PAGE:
Rebuild your hip

Discussions relating to Lower Back Pain.

Rebuild your hip

Postby dodd » Sat Jun 09, 2007 5:27 pm

Is there any chance of Dean doing a book called rebuild your hip? I have a bad lower back but until I was properly diagnosed did I realize the pain was coming from my left hip which was impacting on my lower back. It turns out that I have a fracture which is compounded by arthritis and possibly avascular necrosis (a condition where there is not enough blood going to the bone causing the bone to subsequently die). Any reply would be appreciated

Regards

Tony Dodd
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Postby Mitch » Sun Jun 10, 2007 5:00 pm

Hi Tony,

Dean has an excellent book called, "The Pain Relief Manual" which covers joint problems the way his back books do. He explains in the intro to the book why he didn't name it "Rebuild Your Joints." I'd have to read it again to remember why exactly, but I think he didn't want to mislead people into thinking they were going to re-grow cartilage or something like that.

I'm not sure it would solve what you are describing, but it might get you started in the right direction. I use it and the back exercises for my warm-up routine before lifting weights. It helped me solve some long term joint pain and has allowed me to get back into bodybuilding. I'm sure my joints are still worn due to age and years of abuse, but they don't hurt anymore and that's all I care about.

Mitch
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Location: Muncie, IN

Postby dodd » Sun Jun 10, 2007 8:39 pm

Hi Mitch

Thanks for replying to my post so quickly. I have to be very cautious at the moment because the fracture and damaged cartilage are still playing havoc with my hip. Over the last two months, my ability to sit and walk have got better. I can walk 4 times further and sit much longer than before. I am very reluctant to go under the knife even though I may have dead bone in the femoral head of my hip especially since I have had some improvement. There is an operation which might restore blood flow, however I dont like the idea of a surgeon drilling into my bones to do this. I will have a look at the Pain relief Manual for any hints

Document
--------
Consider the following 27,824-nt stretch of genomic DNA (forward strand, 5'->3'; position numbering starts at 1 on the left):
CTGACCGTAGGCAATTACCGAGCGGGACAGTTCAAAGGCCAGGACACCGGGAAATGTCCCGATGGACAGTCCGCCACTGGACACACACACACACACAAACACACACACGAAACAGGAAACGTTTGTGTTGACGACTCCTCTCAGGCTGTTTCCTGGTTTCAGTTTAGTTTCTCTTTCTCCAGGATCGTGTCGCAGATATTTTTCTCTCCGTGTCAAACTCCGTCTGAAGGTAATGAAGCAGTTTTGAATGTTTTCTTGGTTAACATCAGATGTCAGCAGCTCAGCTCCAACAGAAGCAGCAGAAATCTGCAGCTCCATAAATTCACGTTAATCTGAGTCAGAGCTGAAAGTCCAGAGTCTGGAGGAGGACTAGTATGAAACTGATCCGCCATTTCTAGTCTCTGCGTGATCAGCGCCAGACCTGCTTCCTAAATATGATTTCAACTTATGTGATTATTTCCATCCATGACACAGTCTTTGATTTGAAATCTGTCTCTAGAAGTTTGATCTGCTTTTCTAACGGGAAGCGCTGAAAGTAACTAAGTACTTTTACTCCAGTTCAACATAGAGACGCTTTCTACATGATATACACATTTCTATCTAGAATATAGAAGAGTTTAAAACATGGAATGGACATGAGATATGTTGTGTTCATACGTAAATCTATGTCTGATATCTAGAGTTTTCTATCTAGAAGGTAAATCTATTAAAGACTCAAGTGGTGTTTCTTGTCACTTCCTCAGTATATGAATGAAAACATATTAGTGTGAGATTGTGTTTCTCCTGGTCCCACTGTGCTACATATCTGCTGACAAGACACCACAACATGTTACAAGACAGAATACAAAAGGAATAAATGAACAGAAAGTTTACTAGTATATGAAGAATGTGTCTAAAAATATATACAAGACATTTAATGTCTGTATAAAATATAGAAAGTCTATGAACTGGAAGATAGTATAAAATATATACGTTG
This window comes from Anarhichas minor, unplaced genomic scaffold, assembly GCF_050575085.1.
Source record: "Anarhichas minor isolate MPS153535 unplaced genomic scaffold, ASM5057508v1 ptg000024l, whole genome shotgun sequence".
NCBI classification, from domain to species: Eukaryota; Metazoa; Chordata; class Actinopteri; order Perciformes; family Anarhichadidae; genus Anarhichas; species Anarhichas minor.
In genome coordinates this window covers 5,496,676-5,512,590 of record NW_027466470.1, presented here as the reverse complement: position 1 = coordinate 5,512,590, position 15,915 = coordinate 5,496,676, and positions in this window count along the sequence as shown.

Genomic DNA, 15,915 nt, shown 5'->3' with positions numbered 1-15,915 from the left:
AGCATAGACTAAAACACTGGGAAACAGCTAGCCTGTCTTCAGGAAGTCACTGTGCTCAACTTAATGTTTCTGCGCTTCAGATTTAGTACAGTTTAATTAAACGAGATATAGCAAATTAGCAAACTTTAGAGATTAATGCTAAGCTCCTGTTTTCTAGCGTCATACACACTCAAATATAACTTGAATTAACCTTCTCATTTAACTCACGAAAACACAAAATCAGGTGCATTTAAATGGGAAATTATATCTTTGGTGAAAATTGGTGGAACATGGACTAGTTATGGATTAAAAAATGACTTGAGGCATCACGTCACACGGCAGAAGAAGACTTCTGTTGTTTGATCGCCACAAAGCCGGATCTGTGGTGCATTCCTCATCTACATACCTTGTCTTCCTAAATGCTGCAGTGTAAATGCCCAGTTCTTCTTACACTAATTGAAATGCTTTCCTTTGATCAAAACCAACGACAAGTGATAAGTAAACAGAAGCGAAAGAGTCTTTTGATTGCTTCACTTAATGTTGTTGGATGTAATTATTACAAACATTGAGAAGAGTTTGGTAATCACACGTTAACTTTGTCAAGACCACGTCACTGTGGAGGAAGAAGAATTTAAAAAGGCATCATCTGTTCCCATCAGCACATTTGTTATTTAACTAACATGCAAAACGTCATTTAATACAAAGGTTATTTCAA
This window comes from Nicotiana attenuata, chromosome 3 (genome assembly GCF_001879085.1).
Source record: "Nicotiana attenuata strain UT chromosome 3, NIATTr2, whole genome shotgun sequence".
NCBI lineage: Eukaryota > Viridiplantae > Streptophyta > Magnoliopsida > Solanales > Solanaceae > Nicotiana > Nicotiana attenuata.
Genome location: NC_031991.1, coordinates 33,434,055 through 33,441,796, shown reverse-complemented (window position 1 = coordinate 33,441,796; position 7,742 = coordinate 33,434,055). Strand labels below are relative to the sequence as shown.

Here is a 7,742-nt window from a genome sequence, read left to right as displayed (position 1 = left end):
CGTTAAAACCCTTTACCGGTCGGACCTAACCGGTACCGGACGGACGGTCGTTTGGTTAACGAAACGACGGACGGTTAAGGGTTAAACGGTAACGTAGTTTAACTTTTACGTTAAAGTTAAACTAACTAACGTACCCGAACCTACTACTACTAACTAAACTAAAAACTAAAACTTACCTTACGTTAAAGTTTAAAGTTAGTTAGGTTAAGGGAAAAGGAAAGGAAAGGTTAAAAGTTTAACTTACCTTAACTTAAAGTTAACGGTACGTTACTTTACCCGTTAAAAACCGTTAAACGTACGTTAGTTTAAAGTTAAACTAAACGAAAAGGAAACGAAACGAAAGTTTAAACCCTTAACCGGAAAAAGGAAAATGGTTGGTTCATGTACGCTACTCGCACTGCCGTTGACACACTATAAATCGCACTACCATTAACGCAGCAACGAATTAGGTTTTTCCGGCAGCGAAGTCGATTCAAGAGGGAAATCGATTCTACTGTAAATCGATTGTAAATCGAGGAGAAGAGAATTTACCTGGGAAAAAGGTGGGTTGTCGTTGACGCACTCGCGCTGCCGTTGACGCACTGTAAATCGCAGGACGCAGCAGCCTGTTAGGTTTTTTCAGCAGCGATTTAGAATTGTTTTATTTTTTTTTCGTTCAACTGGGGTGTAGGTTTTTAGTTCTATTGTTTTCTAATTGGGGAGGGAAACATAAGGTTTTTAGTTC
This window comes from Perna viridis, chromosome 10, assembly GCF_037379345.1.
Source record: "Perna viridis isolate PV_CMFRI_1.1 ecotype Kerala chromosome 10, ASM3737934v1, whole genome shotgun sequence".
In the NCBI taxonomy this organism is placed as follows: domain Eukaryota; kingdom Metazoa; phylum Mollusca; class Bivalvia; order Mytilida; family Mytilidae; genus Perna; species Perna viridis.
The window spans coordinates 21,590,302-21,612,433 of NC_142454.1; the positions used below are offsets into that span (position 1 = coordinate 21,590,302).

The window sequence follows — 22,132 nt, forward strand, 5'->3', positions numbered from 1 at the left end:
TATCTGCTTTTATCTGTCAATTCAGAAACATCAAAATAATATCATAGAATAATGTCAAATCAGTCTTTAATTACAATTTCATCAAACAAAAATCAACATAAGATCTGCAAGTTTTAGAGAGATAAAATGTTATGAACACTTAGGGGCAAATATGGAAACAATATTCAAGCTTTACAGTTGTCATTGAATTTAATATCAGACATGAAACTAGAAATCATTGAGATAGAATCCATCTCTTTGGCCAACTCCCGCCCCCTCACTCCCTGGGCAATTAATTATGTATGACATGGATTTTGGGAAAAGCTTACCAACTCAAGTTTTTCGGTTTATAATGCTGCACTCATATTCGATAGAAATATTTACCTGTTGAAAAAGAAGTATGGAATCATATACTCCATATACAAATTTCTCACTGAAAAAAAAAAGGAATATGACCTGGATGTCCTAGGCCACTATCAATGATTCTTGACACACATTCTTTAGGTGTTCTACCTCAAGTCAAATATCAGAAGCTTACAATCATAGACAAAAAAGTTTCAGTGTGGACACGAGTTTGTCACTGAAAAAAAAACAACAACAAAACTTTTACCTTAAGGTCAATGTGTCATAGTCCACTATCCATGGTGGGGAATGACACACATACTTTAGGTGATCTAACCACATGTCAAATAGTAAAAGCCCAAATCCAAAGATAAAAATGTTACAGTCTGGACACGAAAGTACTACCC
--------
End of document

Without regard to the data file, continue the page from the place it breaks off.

Regards

Tony
dodd
 
Posts: 8
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Tony Dodd / Rebuild your hip

Postby Bill P » Wed Jun 13, 2007 5:04 pm

Tony,

The approach that I am presenting may not be the answer, but it will improve your health nonetheless, and is easy to follow.

First, I'll give you what is commonly known about a hormone that may be playing a role in your degeneration. Secondly, I'll theorize how it can be linked to avascular necrosis. (I would give this a try myself).

My reasoning may be flawed, but here are the known causes, and highly probable effects of avascular necrosis. As our bodies become slightly dehydrated, the body, in an effort to partition the reserves of water (like water restrictions during a drought) secretes a hormone called vasopressin. Vasopression is known as an anti-diuretic hormone because it causes the kidneys to conserve water. Hence, you urinate less and it is darker in appearance. The interesting parts of it's affect is the fact that it raises blood pressure by constricting blood vessels (making them narrower or smaller).

Vasopressin regulates the blood flow in a selective manner; it prioritizes the distribution of blood and water (remember blood plasma is about 90% water) to all parts of the body with the major organs getting closer to a normal supply. This is accomplished because some cells have more vasopressin receptors than others.